Staff Publications

Staff Publications

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    'Staff publications' is the digital repository of Wageningen University & Research

    'Staff publications' contains references to publications authored by Wageningen University staff from 1976 onward.

    Publications authored by the staff of the Research Institutes are available from 1995 onwards.

    Full text documents are added when available. The database is updated daily and currently holds about 240,000 items, of which 72,000 in open access.

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Record number 534233
Title Towards Adaptive Grids for Atmospheric Boundary-Layer Simulations
Author(s) Hooft, J.A. van; Popinet, Stéphane; Heerwaarden, Chiel C. van; Linden, Steven J.A. van der; Roode, Stephan R. de; Wiel, Bas J.H. van de
Source Boundary-Layer Meteorology (2018). - ISSN 0006-8314 - p. 1 - 23.
DOI http://dx.doi.org/10.1007/s10546-018-0335-9
Department(s) Meteorology and Air Quality
WIMEK
Publication type Refereed Article in a scientific journal
Publication year 2018
Keyword(s) Adaptive mesh refinement - Atmospheric boundary layer - Direct numerical simulations - Large-eddy simulations - Turbulence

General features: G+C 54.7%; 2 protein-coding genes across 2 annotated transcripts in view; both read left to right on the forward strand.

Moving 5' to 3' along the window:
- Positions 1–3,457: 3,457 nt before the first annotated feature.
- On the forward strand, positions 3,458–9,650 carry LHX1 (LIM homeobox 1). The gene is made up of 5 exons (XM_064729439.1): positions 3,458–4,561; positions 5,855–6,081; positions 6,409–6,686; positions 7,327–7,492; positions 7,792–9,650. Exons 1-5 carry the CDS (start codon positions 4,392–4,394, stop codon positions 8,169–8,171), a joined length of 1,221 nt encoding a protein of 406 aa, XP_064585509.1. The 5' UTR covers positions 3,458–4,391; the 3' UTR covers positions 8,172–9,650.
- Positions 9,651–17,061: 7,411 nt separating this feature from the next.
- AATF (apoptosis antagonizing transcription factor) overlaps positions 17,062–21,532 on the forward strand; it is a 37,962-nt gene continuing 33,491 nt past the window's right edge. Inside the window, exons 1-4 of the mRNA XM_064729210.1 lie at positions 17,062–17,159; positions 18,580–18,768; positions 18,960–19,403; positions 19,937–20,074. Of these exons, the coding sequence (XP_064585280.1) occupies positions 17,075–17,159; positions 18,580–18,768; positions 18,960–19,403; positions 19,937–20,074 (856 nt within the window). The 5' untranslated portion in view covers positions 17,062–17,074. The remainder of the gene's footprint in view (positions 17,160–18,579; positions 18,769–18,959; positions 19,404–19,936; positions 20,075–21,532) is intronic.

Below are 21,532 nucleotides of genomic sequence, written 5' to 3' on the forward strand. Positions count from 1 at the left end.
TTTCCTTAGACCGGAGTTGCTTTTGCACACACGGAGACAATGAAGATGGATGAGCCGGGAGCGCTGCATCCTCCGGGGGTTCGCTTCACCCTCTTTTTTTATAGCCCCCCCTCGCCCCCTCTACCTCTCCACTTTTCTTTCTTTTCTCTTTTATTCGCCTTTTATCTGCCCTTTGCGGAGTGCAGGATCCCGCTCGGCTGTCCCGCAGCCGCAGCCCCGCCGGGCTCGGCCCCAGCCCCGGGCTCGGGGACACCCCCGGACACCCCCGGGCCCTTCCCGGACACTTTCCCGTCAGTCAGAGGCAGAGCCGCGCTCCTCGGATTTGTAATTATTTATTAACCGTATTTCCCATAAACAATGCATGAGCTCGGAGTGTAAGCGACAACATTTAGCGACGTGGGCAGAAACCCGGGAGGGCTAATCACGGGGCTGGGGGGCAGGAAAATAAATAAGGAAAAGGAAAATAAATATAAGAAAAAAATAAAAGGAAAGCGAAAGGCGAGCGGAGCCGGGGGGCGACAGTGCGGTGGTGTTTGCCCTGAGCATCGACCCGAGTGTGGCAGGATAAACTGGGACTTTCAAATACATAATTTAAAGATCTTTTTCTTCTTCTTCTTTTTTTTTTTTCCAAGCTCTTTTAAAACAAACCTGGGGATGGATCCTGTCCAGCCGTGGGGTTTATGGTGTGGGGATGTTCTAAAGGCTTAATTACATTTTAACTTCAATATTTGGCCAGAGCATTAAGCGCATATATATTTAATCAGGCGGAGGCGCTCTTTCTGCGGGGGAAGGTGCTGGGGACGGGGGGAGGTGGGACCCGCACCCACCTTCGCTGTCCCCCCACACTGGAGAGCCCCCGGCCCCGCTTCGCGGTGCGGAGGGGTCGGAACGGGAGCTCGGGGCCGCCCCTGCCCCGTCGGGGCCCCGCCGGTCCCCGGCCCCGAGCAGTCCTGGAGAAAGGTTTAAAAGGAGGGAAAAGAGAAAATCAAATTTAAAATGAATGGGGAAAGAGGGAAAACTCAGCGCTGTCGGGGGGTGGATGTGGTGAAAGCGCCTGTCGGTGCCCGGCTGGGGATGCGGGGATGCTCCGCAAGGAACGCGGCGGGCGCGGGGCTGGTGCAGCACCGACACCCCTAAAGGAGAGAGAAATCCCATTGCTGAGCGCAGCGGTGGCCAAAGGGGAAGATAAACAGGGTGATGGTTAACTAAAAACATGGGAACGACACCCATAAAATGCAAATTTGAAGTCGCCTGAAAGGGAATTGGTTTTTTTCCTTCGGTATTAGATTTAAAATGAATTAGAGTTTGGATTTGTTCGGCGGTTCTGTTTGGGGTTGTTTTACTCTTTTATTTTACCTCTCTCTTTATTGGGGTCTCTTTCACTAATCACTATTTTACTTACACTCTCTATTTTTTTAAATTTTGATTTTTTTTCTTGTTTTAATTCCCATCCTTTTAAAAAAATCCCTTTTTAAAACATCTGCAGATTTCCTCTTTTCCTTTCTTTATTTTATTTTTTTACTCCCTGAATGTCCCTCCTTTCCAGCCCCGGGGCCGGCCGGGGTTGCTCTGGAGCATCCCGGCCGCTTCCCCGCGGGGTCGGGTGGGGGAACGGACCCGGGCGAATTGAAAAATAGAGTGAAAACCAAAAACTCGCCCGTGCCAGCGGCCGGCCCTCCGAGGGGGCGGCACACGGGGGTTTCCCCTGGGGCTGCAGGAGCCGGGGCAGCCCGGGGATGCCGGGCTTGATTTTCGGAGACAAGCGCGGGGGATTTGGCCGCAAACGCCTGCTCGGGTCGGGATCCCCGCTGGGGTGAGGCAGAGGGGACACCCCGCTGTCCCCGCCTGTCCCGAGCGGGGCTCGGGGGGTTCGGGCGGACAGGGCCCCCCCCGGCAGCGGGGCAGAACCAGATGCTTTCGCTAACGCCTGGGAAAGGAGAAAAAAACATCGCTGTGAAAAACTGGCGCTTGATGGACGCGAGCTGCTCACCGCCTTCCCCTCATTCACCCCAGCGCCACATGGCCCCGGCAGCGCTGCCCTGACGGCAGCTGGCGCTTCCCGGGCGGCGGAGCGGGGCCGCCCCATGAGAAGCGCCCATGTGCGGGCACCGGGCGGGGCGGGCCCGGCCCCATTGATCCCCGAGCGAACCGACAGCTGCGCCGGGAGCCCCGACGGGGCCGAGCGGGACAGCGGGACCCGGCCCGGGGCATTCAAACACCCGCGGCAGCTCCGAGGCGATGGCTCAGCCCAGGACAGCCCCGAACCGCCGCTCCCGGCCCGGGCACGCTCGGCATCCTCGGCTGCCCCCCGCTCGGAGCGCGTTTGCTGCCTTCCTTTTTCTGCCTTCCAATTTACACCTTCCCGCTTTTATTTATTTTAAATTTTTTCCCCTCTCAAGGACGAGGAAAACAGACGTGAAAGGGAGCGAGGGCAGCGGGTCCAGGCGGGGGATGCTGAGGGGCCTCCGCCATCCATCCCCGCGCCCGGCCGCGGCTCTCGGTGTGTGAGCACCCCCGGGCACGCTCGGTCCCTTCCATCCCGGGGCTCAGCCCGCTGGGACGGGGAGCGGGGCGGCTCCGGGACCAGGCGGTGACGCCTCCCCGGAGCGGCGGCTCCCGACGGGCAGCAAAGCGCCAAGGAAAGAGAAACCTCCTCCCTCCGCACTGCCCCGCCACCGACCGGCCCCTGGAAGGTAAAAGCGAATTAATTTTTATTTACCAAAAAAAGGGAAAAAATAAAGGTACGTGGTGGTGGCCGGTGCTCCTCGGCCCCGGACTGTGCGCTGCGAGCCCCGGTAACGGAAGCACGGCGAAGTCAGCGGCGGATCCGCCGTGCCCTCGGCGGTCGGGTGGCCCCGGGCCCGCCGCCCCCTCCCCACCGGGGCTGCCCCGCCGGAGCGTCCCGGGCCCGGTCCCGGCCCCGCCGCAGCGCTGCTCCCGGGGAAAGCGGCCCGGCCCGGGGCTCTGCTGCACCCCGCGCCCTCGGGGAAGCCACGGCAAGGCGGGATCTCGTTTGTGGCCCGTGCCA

Abstract We present a proof-of-concept for the adaptive mesh refinement method applied to atmospheric boundary-layer simulations. Such a method may form an attractive alternative to static grids for studies on atmospheric flows that have a high degree of scale separation in space and/or time. Examples include the diurnal cycle and a convective boundary layer capped by a strong inversion. For such cases, large-eddy simulations using regular grids often have to rely on a subgrid-scale closure for the most challenging regions in the spatial and/or temporal domain. Here we analyze a flow configuration that describes the growth and subsequent decay of a convective boundary layer using direct numerical simulation (DNS). We validate the obtained results and benchmark the performance of the adaptive solver against two runs using fixed regular grids. It appears that the adaptive-mesh algorithm is able to coarsen and refine the grid dynamically whilst maintaining an accurate solution. In particular, during the initial growth of the convective boundary layer a high resolution is required compared to the subsequent stage of decaying turbulence. More specifically, the number of grid cells varies by two orders of magnitude over the course of the simulation. For this specific DNS case, the adaptive solver was not yet more efficient than the more traditional solver that is dedicated to these types of flows. However, the overall analysis shows that the method has a clear potential for numerical investigations of the most challenging atmospheric cases.
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